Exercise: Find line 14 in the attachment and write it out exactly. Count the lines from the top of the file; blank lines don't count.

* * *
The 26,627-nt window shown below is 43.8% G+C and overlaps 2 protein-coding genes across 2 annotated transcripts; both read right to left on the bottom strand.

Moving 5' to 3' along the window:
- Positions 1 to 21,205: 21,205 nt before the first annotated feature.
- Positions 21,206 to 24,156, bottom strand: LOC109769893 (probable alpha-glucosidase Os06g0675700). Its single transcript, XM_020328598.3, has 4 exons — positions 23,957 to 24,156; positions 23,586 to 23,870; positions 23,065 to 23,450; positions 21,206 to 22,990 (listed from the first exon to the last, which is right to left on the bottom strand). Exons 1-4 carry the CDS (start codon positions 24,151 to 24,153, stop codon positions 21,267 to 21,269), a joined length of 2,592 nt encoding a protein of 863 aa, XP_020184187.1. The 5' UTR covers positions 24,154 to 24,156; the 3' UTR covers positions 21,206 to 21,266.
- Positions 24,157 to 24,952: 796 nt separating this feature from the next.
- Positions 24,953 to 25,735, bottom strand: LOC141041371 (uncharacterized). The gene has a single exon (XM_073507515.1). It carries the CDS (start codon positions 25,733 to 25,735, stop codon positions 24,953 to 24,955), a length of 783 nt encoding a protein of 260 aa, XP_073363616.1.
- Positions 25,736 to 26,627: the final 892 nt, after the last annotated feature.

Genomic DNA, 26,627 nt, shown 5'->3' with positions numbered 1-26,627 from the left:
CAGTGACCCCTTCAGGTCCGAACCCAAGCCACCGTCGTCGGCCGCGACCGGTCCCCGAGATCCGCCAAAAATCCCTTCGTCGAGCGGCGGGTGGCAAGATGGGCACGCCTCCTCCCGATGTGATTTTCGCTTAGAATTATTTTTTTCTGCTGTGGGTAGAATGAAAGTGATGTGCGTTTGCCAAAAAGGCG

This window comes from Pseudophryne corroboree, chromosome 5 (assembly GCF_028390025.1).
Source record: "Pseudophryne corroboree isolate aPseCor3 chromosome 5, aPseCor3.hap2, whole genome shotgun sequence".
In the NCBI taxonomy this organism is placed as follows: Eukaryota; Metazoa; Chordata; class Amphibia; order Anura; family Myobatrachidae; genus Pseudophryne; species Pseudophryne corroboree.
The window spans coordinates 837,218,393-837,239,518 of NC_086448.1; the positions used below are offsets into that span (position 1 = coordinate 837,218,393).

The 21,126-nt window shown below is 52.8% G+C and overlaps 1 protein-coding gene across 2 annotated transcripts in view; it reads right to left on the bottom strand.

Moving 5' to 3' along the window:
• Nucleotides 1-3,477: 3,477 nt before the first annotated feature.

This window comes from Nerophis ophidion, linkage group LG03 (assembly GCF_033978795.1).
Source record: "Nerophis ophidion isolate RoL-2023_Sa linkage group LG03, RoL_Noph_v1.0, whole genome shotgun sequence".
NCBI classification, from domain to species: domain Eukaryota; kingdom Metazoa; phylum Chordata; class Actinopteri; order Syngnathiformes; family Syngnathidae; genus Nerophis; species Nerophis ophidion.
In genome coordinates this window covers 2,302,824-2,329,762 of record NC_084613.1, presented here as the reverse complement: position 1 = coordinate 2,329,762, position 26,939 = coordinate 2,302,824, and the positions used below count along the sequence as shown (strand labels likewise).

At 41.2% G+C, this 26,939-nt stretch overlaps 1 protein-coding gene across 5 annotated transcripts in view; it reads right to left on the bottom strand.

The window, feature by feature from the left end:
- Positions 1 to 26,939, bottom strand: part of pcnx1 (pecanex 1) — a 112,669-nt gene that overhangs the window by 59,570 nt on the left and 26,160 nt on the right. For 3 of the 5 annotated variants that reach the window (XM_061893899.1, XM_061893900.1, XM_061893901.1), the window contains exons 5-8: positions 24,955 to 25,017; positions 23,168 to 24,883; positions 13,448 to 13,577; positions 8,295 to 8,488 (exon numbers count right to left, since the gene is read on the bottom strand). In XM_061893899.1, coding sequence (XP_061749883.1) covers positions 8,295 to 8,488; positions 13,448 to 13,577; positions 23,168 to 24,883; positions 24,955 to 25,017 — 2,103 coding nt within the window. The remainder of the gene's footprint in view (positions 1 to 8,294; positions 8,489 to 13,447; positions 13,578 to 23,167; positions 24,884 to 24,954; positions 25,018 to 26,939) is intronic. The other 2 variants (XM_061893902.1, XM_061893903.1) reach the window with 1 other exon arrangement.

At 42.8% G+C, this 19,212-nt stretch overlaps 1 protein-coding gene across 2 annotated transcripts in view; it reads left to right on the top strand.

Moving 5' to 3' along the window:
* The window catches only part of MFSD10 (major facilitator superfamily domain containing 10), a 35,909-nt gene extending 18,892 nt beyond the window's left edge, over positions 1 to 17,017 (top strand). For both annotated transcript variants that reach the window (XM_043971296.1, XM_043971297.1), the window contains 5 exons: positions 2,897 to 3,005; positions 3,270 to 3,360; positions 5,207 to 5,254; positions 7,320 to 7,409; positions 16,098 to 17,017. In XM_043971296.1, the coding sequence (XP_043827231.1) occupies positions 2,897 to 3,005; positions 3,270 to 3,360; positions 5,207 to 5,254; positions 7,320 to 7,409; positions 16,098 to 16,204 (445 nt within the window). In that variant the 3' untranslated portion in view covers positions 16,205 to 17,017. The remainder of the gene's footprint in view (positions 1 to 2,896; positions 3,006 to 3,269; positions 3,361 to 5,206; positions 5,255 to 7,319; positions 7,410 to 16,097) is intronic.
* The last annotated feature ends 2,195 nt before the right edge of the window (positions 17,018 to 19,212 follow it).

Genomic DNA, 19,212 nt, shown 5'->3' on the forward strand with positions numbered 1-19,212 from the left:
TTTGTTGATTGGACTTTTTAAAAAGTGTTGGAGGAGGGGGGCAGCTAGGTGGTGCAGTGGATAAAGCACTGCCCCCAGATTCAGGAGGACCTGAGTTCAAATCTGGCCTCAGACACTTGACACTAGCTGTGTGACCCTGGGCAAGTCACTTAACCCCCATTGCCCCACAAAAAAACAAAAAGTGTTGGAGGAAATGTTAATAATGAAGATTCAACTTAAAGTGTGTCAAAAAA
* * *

The 21,126-nt window shown below is 52.8% G+C and overlaps 1 protein-coding gene across 2 annotated transcripts in view; it reads right to left on the bottom strand.